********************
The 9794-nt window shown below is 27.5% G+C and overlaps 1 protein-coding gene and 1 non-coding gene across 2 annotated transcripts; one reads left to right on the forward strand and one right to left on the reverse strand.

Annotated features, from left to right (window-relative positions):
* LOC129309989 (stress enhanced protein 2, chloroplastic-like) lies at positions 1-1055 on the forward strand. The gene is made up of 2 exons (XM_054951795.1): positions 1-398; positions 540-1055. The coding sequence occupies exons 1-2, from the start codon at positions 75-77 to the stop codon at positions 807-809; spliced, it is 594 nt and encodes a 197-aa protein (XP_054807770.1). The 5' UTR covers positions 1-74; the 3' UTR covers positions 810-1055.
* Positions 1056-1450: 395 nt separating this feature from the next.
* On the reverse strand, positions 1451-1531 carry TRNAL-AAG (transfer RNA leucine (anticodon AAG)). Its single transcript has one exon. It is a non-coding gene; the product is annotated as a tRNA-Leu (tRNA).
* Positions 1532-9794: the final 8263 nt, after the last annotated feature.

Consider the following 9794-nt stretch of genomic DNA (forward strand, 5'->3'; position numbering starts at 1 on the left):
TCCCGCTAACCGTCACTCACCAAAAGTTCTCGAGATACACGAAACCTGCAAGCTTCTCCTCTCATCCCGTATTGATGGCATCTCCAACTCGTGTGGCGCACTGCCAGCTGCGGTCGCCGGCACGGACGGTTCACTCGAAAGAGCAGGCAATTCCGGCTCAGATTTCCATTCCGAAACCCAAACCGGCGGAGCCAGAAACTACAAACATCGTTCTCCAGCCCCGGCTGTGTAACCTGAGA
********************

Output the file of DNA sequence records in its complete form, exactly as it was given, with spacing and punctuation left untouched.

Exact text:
The 9794-nt window shown below is 27.5% G+C and overlaps 1 protein-coding gene and 1 non-coding gene across 2 annotated transcripts; one reads left to right on the forward strand and one right to left on the reverse strand.

Annotated features, from left to right (window-relative positions):
* LOC129309989 (stress enhanced protein 2, chloroplastic-like) lies at positions 1-1055 on the forward strand. The gene is made up of 2 exons (XM_054951795.1): positions 1-398; positions 540-1055. The coding sequence occupies exons 1-2, from the start codon at positions 75-77 to the stop codon at positions 807-809; spliced, it is 594 nt and encodes a 197-aa protein (XP_054807770.1). The 5' UTR covers positions 1-74; the 3' UTR covers positions 810-1055.
* Positions 1056-1450: 395 nt separating this feature from the next.
* On the reverse strand, positions 1451-1531 carry TRNAL-AAG (transfer RNA leucine (anticodon AAG)). Its single transcript has one exon. It is a non-coding gene; the product is annotated as a tRNA-Leu (tRNA).
* Positions 1532-9794: the final 8263 nt, after the last annotated feature.

Consider the following 9794-nt stretch of genomic DNA (forward strand, 5'->3'; position numbering starts at 1 on the left):
TCCCGCTAACCGTCACTCACCAAAAGTTCTCGAGATACACGAAACCTGCAAGCTTCTCCTCTCATCCCGTATTGATGGCATCTCCAACTCGTGTGGCGCACTGCCAGCTGCGGTCGCCGGCACGGACGGTTCACTCGAAAGAGCAGGCAATTCCGGCTCAGATTTCCATTCCGAAACCCAAACCGGCGGAGCCAGAAACTACAAACATCGTTCTCCAGCCCCGGCTGTGTAACCTGAGA